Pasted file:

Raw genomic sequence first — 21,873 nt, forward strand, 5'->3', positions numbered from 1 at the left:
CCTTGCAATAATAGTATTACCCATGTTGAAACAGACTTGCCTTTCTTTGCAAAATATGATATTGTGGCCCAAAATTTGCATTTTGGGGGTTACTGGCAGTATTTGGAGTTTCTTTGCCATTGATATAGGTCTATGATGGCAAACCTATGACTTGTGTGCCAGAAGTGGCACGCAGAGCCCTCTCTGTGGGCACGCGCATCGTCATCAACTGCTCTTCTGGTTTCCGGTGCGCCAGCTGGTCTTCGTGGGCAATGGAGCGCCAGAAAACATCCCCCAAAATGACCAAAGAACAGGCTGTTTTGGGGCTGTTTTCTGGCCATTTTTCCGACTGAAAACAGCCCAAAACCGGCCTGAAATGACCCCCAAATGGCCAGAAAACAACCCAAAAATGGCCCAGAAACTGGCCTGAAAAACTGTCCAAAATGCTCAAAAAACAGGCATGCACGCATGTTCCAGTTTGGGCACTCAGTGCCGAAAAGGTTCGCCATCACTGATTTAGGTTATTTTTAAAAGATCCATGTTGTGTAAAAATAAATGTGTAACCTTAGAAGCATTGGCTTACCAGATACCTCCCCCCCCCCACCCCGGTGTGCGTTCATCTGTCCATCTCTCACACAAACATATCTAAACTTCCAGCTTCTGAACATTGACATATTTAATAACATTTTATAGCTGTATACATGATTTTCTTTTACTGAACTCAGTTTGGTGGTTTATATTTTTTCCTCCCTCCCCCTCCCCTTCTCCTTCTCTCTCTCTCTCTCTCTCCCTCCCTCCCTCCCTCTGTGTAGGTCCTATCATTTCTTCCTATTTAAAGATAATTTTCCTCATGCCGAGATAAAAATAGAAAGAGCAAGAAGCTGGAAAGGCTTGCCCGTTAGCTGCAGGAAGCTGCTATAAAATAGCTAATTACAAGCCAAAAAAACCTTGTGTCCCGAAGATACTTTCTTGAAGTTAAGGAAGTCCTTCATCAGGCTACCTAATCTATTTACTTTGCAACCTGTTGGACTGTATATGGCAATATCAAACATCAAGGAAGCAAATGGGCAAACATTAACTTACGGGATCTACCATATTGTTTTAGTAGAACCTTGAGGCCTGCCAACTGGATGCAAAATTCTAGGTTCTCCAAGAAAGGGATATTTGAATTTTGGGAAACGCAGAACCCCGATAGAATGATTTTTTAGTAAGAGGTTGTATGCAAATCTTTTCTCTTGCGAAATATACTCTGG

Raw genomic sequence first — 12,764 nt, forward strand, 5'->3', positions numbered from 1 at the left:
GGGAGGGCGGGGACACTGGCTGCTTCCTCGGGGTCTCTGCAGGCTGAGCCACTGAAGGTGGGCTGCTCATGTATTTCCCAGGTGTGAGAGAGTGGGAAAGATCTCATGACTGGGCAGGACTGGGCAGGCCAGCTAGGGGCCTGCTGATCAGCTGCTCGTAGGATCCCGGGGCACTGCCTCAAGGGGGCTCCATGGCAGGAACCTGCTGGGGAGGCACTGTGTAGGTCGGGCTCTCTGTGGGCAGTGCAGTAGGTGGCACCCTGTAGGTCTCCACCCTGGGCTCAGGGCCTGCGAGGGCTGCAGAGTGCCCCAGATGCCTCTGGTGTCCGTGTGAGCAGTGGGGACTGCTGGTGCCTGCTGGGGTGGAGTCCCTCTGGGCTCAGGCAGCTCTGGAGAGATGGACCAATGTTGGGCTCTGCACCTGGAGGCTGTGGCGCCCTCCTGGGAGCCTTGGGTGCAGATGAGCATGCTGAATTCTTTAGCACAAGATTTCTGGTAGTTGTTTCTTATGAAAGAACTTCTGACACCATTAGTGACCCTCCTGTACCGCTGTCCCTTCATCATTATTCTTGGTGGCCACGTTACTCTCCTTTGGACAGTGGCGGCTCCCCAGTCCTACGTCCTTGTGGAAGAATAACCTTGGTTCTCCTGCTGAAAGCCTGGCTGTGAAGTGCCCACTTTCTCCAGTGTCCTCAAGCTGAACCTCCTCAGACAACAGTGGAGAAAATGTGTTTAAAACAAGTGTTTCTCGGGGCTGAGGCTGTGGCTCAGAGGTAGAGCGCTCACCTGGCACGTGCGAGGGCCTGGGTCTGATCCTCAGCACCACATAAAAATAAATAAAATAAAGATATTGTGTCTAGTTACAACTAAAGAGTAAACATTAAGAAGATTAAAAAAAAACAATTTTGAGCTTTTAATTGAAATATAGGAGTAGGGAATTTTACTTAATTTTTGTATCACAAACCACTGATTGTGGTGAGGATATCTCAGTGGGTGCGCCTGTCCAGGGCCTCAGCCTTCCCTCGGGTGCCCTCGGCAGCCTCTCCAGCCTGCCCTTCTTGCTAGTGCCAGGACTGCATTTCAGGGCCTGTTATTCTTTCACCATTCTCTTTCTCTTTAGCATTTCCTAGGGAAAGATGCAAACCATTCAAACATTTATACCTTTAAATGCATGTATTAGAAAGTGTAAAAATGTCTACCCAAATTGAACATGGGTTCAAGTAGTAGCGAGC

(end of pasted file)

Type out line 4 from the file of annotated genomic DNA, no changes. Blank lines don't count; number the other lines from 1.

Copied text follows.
GGGAGGGCGGGGACACTGGCTGCTTCCTCGGGGTCTCTGCAGGCTGAGCCACTGAAGGTGGGCTGCTCATGTATTTCCCAGGTGTGAGAGAGTGGGAAAGATCTCATGACTGGGCAGGACTGGGCAGGCCAGCTAGGGGCCTGCTGATCAGCTGCTCGTAGGATCCCGGGGCACTGCCTCAAGGGGGCTCCATGGCAGGAACCTGCTGGGGAGGCACTGTGTAGGTCGGGCTCTCTGTGGGCAGTGCAGTAGGTGGCACCCTGTAGGTCTCCACCCTGGGCTCAGGGCCTGCGAGGGCTGCAGAGTGCCCCAGATGCCTCTGGTGTCCGTGTGAGCAGTGGGGACTGCTGGTGCCTGCTGGGGTGGAGTCCCTCTGGGCTCAGGCAGCTCTGGAGAGATGGACCAATGTTGGGCTCTGCACCTGGAGGCTGTGGCGCCCTCCTGGGAGCCTTGGGTGCAGATGAGCATGCTGAATTCTTTAGCACAAGATTTCTGGTAGTTGTTTCTTATGAAAGAACTTCTGACACCATTAGTGACCCTCCTGTACCGCTGTCCCTTCATCATTATTCTTGGTGGCCACGTTACTCTCCTTTGGACAGTGGCGGCTCCCCAGTCCTACGTCCTTGTGGAAGAATAACCTTGGTTCTCCTGCTGAAAGCCTGGCTGTGAAGTGCCCACTTTCTCCAGTGTCCTCAAGCTGAACCTCCTCAGACAACAGTGGAGAAAATGTGTTTAAAACAAGTGTTTCTCGGGGCTGAGGCTGTGGCTCAGAGGTAGAGCGCTCACCTGGCACGTGCGAGGGCCTGGGTCTGATCCTCAGCACCACATAAAAATAAATAAAATAAAGATATTGTGTCTAGTTACAACTAAAGAGTAAACATTAAGAAGATTAAAAAAAAACAATTTTGAGCTTTTAATTGAAATATAGGAGTAGGGAATTTTACTTAATTTTTGTATCACAAACCACTGATTGTGGTGAGGATATCTCAGTGGGTGCGCCTGTCCAGGGCCTCAGCCTTCCCTCGGGTGCCCTCGGCAGCCTCTCCAGCCTGCCCTTCTTGCTAGTGCCAGGACTGCATTTCAGGGCCTGTTATTCTTTCACCATTCTCTTTCTCTTTAGCATTTCCTAGGGAAAGATGCAAACCATTCAAACATTTATACCTTTAAATGCATGTATTAGAAAGTGTAAAAATGTCTACCCAAATTGAACATGGGTTCAAGTAGTAGCGAGC